A Very Early Example of a Fine Kelliegram 'Inlaid' Binding
[KELLIEGRAM BINDING]. WALTON, Isaac. The Compleat Angler; or, Contemplative Man's Recreation: Being a Discourse on Rivers, Fish-Ponds, Fish, and Fishing... With the Lives of the Authors: And Notes Historical, Critical, Supplementary and Explanatory; By Sir John Hawkins. London: Printed for Samuel Bagster, 1808.
Seventh Hawkins edition. Octavo ( 8 1/16 x 4 3/4 inches; 205 x 122 mm.). [iv], vi, 7-345, 348-512 pp. Illustrated with sixteen engraved plates after Philip Audinet, two engraved pages of music and thirty-two engravings in the text.
Bound ca. 1890 in a stunning Art Noveau binding of dark green crushed morocco, handsomely gilt and inlaid, by Kelliegram, both covers with a fanciful Art Nouveau design within a single gilt frame, of a large inlaid lily in different shades of green, blue and brown, these inlays connected by gilt which descend to feature three groups of fish (seven, three seven), seven inlaid red morocco cherries, and fine sprinklings of gilt dots. Spine with five raised bands, decoratively tooled in compartments with similar inlaid red morocco cherries and gilt fish, gilt board edges. Decorative turn-ins continuing the inlaid red morocco cherries and the gilt fish motifs. The turn-ins enclosing pictorial morocco doublures, the front doublure inlaid in many colors depicting a bridge over a river; the rear doublure similarly inlaid in various colors depicting a country scene. Red watered silk endleaves, all edges gilt. The spine lightly sunned to a warm shade of dark brown, otherwise a very fine and early example of a Kelliegram binding.
This fine example is not signed - possibly because it would have been executed around the time that the firm's stamp changed from Kelly & Sons to 'Kelliegram'.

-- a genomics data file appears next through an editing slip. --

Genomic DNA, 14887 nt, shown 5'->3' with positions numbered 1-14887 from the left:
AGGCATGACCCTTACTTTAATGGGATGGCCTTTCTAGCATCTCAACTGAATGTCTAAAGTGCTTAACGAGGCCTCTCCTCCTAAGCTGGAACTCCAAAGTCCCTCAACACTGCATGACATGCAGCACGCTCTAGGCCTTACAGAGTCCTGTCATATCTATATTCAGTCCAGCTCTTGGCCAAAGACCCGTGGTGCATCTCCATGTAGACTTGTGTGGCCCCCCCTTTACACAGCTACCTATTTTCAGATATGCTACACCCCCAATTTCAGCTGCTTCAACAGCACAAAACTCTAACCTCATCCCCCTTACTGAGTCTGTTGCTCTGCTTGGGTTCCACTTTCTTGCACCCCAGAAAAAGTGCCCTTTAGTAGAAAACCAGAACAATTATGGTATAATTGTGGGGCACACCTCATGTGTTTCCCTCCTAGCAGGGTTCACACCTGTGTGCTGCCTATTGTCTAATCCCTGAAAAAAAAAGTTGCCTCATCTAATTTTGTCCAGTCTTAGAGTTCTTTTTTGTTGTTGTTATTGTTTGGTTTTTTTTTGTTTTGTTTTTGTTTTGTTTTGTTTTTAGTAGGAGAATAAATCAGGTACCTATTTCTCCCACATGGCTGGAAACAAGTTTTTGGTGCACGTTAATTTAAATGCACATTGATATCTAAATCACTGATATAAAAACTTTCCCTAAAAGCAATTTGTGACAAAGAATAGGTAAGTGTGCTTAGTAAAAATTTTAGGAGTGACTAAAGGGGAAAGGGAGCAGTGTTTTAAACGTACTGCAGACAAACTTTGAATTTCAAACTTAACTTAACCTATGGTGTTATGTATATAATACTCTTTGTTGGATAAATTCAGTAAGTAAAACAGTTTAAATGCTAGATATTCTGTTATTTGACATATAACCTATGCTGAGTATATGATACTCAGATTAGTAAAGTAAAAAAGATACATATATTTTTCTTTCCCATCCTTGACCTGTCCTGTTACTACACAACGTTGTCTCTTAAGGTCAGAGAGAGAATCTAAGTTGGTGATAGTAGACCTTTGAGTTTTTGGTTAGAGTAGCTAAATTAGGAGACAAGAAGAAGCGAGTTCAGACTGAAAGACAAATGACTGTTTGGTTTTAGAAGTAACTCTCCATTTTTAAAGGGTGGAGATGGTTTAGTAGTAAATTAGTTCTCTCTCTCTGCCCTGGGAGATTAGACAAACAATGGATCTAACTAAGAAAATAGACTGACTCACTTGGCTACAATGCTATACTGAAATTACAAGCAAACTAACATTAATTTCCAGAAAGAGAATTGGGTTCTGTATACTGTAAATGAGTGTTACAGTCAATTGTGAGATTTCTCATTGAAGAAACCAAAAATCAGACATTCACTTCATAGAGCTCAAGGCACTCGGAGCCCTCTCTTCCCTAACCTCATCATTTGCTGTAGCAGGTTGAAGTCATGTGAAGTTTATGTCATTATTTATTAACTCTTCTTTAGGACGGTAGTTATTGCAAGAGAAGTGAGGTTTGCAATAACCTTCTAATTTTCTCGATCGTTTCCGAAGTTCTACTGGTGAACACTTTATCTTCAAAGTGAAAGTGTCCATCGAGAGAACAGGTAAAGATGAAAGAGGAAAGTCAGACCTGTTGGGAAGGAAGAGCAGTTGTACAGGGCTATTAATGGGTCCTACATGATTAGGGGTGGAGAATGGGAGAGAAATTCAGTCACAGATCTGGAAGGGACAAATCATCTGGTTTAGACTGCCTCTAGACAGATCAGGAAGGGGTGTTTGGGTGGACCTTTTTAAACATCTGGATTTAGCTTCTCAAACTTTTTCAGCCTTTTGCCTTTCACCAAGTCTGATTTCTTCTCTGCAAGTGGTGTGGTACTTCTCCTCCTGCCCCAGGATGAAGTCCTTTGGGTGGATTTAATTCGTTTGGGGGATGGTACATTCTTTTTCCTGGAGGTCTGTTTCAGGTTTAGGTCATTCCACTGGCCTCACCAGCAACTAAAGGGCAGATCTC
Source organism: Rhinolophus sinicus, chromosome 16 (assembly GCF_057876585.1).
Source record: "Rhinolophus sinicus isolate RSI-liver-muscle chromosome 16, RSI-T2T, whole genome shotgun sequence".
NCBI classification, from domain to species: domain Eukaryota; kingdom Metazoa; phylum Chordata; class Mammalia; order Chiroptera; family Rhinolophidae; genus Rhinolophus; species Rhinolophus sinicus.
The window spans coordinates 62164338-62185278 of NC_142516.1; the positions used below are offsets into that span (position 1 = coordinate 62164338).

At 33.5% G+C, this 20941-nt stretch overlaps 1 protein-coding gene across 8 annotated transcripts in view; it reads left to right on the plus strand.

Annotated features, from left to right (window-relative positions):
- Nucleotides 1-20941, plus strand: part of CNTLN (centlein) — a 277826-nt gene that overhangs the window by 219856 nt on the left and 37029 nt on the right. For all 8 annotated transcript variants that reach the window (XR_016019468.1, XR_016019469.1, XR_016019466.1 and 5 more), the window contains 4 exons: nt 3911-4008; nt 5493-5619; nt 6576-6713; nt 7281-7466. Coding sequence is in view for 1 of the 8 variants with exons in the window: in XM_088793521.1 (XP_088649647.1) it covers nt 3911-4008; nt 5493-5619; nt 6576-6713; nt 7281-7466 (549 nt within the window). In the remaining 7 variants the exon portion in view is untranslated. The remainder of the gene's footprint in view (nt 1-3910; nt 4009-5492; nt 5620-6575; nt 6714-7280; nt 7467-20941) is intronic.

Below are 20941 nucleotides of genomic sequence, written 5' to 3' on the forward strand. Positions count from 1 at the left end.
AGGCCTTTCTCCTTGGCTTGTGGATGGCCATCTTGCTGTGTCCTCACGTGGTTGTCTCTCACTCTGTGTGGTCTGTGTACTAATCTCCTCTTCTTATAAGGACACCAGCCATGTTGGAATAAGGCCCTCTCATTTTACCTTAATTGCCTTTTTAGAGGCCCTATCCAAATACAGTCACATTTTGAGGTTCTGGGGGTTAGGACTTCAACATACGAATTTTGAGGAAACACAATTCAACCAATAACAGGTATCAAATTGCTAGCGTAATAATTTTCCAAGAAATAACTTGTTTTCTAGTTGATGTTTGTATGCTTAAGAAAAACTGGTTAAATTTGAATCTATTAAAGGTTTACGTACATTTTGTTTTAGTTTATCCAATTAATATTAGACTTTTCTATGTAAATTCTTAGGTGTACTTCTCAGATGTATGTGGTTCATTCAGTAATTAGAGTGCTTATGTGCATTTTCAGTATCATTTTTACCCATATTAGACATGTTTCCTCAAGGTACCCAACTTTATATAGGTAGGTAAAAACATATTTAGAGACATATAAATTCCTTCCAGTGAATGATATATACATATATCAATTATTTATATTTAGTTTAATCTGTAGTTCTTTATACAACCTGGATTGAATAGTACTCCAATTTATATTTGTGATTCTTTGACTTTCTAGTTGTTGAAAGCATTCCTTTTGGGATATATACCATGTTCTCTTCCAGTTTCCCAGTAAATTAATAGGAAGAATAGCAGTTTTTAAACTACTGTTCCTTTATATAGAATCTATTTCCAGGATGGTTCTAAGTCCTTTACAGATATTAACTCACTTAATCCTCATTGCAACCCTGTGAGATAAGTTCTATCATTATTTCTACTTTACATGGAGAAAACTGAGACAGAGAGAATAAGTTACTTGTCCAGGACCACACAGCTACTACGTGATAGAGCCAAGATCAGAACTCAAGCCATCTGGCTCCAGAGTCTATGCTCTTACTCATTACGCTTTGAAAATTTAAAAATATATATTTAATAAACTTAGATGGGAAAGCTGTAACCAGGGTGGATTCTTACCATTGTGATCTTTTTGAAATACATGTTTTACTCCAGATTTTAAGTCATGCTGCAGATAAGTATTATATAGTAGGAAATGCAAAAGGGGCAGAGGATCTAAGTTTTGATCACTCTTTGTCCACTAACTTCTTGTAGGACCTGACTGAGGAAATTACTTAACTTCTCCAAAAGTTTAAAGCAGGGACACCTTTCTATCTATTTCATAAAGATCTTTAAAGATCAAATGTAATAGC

"Kelliegram bindings were one of many innovations of the English commercial binding firm of Kelly & Sons. The Kelly family had one of the longest connections in the history of the binding trade in London, having been founded in 1770 by John Kellie, as the name was then spelled. The binding firm was carried on by successive members of the family into the 1930s. William Henry Kelly significantly developed the company in the first half of the nineteenth century, followed by William Henry, Jr., Henry, and Hubert Kelly, who took control in 1892, taking the firm into the twentieth century.
"In the 1880s, Kelly & Sons began to use cloth with the reverse side showing for the sides of half-leather bindings. The reverse cloth had a more interesting and less artificial appearance, with an additional advantage of not being affected by water. The development that came to be known as Kelliegram was one of the bindery's most notable, and the popularity continues today as demonstrated by the prices Kelliegram bindings command at auction and in the rare book trade" (Dooley, John. Kelliegram Bindings. Bryn Mawr Library Newsletter, No. 2, April 1998).
Coigney, 17. Item #03159
Out of stock